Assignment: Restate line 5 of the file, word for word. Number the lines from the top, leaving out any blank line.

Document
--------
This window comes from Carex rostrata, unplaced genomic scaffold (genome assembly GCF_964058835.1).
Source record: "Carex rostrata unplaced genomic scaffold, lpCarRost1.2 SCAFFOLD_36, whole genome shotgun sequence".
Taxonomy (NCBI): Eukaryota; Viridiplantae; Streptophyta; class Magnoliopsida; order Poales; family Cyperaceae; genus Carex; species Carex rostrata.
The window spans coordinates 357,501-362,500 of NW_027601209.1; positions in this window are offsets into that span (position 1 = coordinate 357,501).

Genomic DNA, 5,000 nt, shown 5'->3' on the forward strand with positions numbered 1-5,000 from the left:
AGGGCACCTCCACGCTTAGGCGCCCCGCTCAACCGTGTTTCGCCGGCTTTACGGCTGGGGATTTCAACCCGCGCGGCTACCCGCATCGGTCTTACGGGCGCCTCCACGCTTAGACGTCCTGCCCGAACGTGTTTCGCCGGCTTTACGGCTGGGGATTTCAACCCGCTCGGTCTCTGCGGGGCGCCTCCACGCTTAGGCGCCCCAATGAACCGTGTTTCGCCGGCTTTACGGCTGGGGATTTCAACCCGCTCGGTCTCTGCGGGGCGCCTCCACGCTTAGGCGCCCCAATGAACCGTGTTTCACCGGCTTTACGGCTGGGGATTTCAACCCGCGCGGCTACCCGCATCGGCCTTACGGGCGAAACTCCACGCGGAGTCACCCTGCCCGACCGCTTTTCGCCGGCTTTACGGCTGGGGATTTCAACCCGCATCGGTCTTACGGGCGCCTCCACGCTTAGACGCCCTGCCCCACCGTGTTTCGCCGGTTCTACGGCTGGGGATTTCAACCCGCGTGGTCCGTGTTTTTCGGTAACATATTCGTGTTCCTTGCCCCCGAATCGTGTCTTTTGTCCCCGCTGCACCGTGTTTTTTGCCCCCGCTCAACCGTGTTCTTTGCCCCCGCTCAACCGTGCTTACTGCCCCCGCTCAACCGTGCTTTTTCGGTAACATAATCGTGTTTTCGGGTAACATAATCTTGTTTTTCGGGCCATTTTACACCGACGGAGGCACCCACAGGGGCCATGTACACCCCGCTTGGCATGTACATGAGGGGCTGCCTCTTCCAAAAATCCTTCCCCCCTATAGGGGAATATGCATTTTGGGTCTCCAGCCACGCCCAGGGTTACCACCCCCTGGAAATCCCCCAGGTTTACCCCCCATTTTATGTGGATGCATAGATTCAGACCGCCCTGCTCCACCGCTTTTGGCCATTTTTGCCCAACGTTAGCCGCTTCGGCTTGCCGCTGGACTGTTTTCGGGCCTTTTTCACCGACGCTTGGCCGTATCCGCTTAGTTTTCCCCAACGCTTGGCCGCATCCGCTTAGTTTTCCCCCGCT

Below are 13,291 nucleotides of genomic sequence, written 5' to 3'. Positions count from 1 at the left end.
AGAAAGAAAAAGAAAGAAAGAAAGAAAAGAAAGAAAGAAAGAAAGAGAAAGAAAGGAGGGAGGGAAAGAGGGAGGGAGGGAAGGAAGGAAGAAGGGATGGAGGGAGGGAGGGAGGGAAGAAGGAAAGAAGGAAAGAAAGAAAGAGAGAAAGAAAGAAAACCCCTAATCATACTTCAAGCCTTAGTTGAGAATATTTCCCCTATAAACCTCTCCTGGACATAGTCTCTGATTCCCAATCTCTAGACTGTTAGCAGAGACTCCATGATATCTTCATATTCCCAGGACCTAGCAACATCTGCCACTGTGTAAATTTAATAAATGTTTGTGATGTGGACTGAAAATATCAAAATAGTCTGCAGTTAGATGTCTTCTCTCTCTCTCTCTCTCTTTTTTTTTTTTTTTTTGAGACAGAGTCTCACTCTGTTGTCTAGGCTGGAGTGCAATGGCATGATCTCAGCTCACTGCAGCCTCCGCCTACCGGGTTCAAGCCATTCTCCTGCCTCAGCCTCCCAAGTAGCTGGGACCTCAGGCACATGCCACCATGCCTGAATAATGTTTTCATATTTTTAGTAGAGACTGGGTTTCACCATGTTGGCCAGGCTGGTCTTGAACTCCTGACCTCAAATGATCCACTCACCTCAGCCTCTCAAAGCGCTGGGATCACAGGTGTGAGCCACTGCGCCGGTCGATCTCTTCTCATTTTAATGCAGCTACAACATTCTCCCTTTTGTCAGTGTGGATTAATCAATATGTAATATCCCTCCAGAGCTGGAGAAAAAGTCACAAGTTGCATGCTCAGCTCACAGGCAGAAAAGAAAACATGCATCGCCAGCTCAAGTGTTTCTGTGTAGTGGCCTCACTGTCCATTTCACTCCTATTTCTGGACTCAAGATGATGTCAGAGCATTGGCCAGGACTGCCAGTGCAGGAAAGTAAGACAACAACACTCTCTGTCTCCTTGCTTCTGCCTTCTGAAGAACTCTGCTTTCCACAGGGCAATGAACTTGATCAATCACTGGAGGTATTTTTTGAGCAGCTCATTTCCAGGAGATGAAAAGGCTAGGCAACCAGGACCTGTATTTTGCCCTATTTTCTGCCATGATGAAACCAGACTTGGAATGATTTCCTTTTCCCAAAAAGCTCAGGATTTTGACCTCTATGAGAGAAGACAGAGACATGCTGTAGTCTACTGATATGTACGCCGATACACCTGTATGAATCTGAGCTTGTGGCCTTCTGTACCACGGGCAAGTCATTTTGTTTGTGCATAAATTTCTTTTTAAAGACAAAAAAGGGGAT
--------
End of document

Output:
Genomic DNA, 5,000 nt, shown 5'->3' on the forward strand with positions numbered 1-5,000 from the left: